Planet's Top 10 cities 2009 - Beirut by Amelia Thomas
1.2 million - Languages Arabic,
French, English - Unit of currency
Lebanese Lira (LL), Prices often in US Dollars (US$)
- Cost index Strong black coffee
from an itinerant coffee-wagon LL 1000 (US$0.70),
five-star hotel suite US$1800, dorm bed near the bus
station US$6, shared service-taxi ride to and from
any point in town LL 1500 (US$1), glass of local Arak
LL 2000 (US$1.30), bottle of champagne at crystal
A Maronite Christian Parade in a Beirut Suburb adds
dash of colour to the city's war-weary concrete expanses
on the Brink
always on the verge of something happening - covert
political assassinations, airborne invasions by foreign
powers, the opening night of the hippest new beach
bar in the Middle East - and any or all of them might
happen in 2009. Despite the uncertainly in the air
and armed troops on the streets, the city clings tenaciously
to its sybaritic appeal, with super cool clubs attracting
top name European DJs, swanky restaurants churning
out delectable fusion sushi, cool underground jazz
joints, tip-top designers-clothes shopping, and even
a friendly, familiar Starbucks or two, for that priceless
"Starbucks Beirut" souvenir coffee mug.
its weakness for all that's new and swanky, Beirut's
not entirely about the hottest, priciest and glitziest.
Squeezed in between century-old coffee shops, where
ancient patrons, enveloped in clouds of nargileh smokes,
serenely clack backgammon counters, the weathered
remains of the Roman Cardo Maximus, the Ottoman-era
Grand Serail, the 19th-century Jewish cemetery and
12th-century Al-Omari Mosque offer visual and cultural
respite amid a mess of modern city construction.
a perfect martini in a swanky, silicone-heavy beach
club watching weathered pole-fishermen battling the
waves on the Corniche rocks, then stroll past bomb-craters
and city-centre Hezbollah encampments to munch on
a divine eggs Benedict brunch with the artsy crowd
in Beirut's funky Gemmayzeh district.
Twice this year, in either May or November, hunt for
hidden treasure at the Souk el-Bargout, a week-long
city-wide flea market during which everyone hauls
the junk they bought at the last one back out onto
Beirut's streets for you purchasing delight.
In October the Beirut International Film Festival
showcases the pick of the crop of new films from across
Docudays, held just before Christmas, is a world-class
documentary film festival, attracting flocks of International
filmmakers and pensive, bearded locals.
Pound Beirut's streets with the dedicated and professional
at the Beirut Marathon in October - or opt for the
10km fun-run with other, saner, individuals.
Touring a city-limits Palestinian refugee camp with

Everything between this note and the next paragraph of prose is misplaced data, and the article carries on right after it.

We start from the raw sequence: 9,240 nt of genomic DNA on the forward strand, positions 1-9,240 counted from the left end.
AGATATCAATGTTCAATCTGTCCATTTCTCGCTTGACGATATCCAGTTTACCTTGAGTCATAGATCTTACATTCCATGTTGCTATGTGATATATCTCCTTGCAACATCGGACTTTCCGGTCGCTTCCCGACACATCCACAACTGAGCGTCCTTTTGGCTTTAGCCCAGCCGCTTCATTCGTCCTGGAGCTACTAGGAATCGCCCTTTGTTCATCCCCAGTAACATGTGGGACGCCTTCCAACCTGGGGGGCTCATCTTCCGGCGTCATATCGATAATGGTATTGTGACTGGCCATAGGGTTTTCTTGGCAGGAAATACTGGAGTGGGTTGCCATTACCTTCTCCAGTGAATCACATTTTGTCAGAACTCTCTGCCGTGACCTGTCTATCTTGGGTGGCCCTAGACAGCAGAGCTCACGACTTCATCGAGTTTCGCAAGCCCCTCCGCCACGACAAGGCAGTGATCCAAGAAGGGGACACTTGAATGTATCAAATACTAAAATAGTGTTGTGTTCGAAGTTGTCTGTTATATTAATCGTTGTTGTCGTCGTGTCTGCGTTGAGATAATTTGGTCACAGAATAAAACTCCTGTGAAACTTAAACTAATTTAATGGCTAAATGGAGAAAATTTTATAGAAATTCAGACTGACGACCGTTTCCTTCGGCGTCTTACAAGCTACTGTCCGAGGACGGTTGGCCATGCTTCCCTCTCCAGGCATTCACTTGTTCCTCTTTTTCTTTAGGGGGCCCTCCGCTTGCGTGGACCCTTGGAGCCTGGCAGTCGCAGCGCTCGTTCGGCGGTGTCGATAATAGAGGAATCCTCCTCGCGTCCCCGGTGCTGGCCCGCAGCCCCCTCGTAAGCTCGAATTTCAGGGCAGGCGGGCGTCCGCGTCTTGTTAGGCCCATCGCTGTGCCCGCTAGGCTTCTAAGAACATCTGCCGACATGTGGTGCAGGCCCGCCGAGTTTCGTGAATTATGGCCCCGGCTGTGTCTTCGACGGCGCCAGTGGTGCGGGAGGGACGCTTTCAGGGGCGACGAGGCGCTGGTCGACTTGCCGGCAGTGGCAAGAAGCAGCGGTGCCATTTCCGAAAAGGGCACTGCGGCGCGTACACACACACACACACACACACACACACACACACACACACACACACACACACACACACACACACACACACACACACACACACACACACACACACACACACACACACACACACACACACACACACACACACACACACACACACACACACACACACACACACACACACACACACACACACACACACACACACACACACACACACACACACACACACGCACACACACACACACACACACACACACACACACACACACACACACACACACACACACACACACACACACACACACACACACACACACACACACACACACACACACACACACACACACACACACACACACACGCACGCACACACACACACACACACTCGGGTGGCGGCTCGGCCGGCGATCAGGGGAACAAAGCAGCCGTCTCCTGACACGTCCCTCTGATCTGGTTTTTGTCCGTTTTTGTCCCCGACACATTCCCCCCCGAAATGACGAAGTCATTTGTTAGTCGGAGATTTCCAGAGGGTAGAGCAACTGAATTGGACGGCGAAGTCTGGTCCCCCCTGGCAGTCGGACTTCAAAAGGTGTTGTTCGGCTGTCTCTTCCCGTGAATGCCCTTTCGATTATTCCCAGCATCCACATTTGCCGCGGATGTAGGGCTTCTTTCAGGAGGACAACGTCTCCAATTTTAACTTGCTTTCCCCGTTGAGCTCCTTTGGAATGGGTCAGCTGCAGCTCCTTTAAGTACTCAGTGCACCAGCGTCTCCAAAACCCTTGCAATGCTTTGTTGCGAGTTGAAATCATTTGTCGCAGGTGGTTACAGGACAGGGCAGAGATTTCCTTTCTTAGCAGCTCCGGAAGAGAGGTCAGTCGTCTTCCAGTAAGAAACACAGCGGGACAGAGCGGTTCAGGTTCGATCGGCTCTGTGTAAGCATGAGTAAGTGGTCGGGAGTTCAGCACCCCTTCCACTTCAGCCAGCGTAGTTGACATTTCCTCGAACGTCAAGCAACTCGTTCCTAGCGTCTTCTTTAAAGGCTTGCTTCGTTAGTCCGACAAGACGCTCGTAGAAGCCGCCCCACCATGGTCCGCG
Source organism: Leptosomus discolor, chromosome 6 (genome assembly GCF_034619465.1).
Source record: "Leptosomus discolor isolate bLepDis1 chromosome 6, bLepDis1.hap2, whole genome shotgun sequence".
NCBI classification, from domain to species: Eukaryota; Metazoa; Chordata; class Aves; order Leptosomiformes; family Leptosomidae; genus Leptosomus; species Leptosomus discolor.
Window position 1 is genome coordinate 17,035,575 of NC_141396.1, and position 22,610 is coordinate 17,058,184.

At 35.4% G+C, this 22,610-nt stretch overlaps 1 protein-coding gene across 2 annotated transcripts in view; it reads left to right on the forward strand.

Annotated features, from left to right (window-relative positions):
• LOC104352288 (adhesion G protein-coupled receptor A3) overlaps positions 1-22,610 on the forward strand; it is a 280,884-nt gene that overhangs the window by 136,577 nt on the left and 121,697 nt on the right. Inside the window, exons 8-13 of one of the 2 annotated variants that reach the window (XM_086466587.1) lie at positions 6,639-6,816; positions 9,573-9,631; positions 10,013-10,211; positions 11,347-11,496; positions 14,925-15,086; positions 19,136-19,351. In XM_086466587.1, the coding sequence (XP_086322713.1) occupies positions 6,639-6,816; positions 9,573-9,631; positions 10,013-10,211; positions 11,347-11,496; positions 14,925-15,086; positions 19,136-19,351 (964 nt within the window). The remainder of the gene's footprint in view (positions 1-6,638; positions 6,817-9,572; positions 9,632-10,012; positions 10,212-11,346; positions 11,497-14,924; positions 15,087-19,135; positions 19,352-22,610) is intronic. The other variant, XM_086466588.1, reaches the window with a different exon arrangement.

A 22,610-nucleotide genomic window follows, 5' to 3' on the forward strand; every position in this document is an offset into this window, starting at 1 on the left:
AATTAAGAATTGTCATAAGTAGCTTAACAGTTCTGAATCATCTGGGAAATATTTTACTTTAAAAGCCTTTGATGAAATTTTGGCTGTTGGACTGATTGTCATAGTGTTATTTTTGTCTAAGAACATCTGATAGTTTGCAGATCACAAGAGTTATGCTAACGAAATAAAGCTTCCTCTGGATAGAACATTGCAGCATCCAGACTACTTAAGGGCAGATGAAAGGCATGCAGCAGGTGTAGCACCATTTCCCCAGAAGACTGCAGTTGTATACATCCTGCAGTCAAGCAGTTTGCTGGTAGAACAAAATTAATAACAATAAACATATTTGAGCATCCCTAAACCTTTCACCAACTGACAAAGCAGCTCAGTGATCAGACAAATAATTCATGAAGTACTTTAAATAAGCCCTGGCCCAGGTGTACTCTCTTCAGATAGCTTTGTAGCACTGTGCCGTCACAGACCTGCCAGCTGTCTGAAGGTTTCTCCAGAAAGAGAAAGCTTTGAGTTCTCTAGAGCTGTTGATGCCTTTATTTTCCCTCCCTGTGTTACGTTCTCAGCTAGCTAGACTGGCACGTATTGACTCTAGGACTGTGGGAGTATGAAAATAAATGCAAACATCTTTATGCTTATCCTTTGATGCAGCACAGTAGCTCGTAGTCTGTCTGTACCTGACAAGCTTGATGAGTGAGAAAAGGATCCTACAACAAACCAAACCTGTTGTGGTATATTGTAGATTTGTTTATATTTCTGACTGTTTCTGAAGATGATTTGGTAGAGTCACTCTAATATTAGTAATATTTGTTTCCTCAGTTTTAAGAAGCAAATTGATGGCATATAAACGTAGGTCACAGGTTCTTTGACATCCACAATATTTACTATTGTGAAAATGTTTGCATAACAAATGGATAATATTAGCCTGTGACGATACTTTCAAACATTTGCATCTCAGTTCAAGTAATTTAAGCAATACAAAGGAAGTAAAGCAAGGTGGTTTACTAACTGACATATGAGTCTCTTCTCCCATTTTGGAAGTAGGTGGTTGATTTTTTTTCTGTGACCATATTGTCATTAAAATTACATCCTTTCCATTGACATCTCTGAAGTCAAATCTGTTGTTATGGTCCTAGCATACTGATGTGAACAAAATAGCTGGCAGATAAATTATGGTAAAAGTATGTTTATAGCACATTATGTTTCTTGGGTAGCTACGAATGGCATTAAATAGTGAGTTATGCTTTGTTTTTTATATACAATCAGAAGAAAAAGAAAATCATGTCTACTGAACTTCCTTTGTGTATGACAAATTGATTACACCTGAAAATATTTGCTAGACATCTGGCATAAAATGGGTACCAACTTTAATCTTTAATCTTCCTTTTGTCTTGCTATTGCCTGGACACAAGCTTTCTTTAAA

a local Palestinian guide.
Exploring the cavernous Jeita Grotto, just north of
the city, one of the most impressive subterranean
displays of stalagmites on the planet.
Taking up the quintessential Lebanese challenge of
swimming in the Med in the morning, then hitting the
slopes of the Faraya Mzaar ski resort, above Beirut,
in the afternoon.
politics is never far from people's minds in volatile
Beirut, the current talk of the concrete-laden town
is green, green, and green. As the city and its shoreline
succumb to air pollution and waste mismanagement,
manifold groups are springing up to protect Lebanon's
fragile environment and promote eco-everything, from
hiking the Lebanon Mountain Trail, to defending the
capital's stray cats and dogs, to taking to Beirut's
streets - albeit precariously - on two person - powered
wheels instead of four Hummer-sized ones.
many might claim they've already stayed at the world's
worst Holiday Inn, this Beirut landmark beats them
all. Built towering and earthquake-proof in the heady
1970s, it was the talk of the town for just a few
weeks before the civil war turned it into a prime
sniper post. The hotel still dominates the Beirut
skyline, complete with gaping mortar holes, fluttering
shreds of bedroom curtains, and resident flocks of
splurging on fine dining, the best place to come down
is Le Chef, a 'blue collar' institution since the
1950s. Hefty plates of good old-fashioned Arabic food
are brought to your Formica table by loquacious waiters,
and don't miss the moolookhiye if it's on the day's
specials: a gloopy, soupy mix of mallow leaves, lamb,
rice and chicken - believed to a powerful aphrodisiac.
with a Local
your pastel-shaded hotel room for the spare bedroom
of a born-and-bred Beiruti, to experience legendary
Lebanese hospitality. B&B specialists L'Hote Libanais
(www.hotelibanais.com) arranges home-comfort lodgings
in the city, the best way to dive beneath Beirut's
sometimes glistening, sometimes murky surface.
Lebanon Capital Beirut Population
4 million Area 10.400 sq Km Official
tiny country with a big history and even bigger problems,
Lebanonís shaky security situation will govern whether
or not visitors continue to trickle back in 2009.
Though most of its infrastructure has been repaired
since the 2006 summer Hezbollah-Israeli war, occasional
bomb blasts aimed largely at anti-Syrian politicians
and occasional bomb blasts aimed largely at anti-Syrian
politicians and occasionally at UN interim forces,
continue to cause physical and political damage. Nevertheless,
Lebanon remains an extremely welcoming country to
visit, with incredible archaeological remains, a wild
Beirut nightlife and stunning mountain hiking amongst
its charms. Sure, check the news before you go, but
don't be deterred from seeing its sights while you
can do so minus the crowds.